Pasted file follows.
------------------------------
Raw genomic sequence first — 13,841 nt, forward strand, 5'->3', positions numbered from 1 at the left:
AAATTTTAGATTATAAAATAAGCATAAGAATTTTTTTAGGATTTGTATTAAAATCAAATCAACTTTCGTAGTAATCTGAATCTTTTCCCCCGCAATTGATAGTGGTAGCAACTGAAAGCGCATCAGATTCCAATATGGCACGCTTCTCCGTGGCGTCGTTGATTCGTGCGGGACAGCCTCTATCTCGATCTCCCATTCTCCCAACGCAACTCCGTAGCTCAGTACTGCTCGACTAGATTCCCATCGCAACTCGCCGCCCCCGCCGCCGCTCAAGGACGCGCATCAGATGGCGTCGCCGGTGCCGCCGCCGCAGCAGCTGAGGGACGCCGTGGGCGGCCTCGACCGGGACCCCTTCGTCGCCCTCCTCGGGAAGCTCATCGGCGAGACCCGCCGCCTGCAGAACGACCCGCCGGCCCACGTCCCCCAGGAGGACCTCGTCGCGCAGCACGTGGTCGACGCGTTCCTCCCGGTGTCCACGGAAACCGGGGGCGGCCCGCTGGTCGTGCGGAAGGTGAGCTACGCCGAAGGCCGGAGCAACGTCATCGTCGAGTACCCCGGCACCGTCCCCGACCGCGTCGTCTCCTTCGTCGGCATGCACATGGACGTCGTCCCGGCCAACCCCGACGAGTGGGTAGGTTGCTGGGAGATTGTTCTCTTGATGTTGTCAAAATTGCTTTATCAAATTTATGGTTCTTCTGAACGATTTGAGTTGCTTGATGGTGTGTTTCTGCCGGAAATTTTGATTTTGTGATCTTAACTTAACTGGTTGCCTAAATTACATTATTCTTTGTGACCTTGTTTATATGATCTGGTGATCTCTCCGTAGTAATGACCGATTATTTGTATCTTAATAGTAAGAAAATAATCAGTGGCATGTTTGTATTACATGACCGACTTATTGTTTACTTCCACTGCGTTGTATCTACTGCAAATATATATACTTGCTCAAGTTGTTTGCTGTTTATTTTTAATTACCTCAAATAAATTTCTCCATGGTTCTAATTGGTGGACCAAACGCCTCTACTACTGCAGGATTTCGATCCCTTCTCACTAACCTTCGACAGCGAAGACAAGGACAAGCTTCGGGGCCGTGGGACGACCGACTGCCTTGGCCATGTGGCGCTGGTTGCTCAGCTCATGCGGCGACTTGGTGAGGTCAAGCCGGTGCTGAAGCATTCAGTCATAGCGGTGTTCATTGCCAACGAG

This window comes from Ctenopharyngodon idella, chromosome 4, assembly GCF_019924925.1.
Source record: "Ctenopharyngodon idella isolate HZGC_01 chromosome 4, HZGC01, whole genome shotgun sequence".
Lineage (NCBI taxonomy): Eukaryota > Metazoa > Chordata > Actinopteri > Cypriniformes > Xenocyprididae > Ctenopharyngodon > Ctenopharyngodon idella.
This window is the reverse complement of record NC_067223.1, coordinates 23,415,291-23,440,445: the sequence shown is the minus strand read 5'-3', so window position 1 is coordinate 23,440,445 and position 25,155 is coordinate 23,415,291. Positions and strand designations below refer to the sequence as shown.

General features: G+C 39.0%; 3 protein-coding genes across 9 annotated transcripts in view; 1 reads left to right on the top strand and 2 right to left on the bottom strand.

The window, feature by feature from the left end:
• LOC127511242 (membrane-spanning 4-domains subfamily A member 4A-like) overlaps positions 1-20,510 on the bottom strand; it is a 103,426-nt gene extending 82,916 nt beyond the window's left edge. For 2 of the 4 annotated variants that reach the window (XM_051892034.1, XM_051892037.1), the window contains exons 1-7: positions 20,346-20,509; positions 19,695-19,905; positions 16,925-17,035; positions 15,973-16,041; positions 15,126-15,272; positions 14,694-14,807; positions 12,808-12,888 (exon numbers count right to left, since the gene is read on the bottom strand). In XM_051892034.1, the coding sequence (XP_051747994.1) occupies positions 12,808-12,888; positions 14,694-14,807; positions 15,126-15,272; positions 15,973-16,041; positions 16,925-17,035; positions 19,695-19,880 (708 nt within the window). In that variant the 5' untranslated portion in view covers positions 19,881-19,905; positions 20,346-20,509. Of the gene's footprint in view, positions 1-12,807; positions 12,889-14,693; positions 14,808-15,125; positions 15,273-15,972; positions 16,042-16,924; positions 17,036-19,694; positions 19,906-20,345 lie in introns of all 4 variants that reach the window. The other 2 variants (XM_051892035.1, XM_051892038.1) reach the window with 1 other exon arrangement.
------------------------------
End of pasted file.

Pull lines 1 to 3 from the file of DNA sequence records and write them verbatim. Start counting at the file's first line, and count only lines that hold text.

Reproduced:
Raw genomic sequence first — 13,841 nt, forward strand, 5'->3', positions numbered from 1 at the left:
AAATTTTAGATTATAAAATAAGCATAAGAATTTTTTTAGGATTTGTATTAAAATCAAATCAACTTTCGTAGTAATCTGAATCTTTTCCCCCGCAATTGATAGTGGTAGCAACTGAAAGCGCATCAGATTCCAATATGGCACGCTTCTCCGTGGCGTCGTTGATTCGTGCGGGACAGCCTCTATCTCGATCTCCCATTCTCCCAACGCAACTCCGTAGCTCAGTACTGCTCGACTAGATTCCCATCGCAACTCGCCGCCCCCGCCGCCGCTCAAGGACGCGCATCAGATGGCGTCGCCGGTGCCGCCGCCGCAGCAGCTGAGGGACGCCGTGGGCGGCCTCGACCGGGACCCCTTCGTCGCCCTCCTCGGGAAGCTCATCGGCGAGACCCGCCGCCTGCAGAACGACCCGCCGGCCCACGTCCCCCAGGAGGACCTCGTCGCGCAGCACGTGGTCGACGCGTTCCTCCCGGTGTCCACGGAAACCGGGGGCGGCCCGCTGGTCGTGCGGAAGGTGAGCTACGCCGAAGGCCGGAGCAACGTCATCGTCGAGTACCCCGGCACCGTCCCCGACCGCGTCGTCTCCTTCGTCGGCATGCACATGGACGTCGTCCCGGCCAACCCCGACGAGTGGGTAGGTTGCTGGGAGATTGTTCTCTTGATGTTGTCAAAATTGCTTTATCAAATTTATGGTTCTTCTGAACGATTTGAGTTGCTTGATGGTGTGTTTCTGCCGGAAATTTTGATTTTGTGATCTTAACTTAACTGGTTGCCTAAATTACATTATTCTTTGTGACCTTGTTTATATGATCTGGTGATCTCTCCGTAGTAATGACCGATTATTTGTATCTTAATAGTAAGAAAATAATCAGTGGCATGTTTGTATTACATGACCGACTTATTGTTTACTTCCACTGCGTTGTATCTACTGCAAATATATATACTTGCTCAAGTTGTTTGCTGTTTATTTTTAATTACCTCAAATAAATTTCTCCATGGTTCTAATTGGTGGACCAAACGCCTCTACTACTGCAGGATTTCGATCCCTTCTCACTAACCTTCGACAGCGAAGACAAGGACAAGCTTCGGGGCCGTGGGACGACCGACTGCCTTGGCCATGTGGCGCTGGTTGCTCAGCTCATGCGGCGACTTGGTGAGGTCAAGCCGGTGCTGAAGCATTCAGTCATAGCGGTGTTCATTGCCAACGAG

This window comes from Ctenopharyngodon idella, chromosome 4, assembly GCF_019924925.1.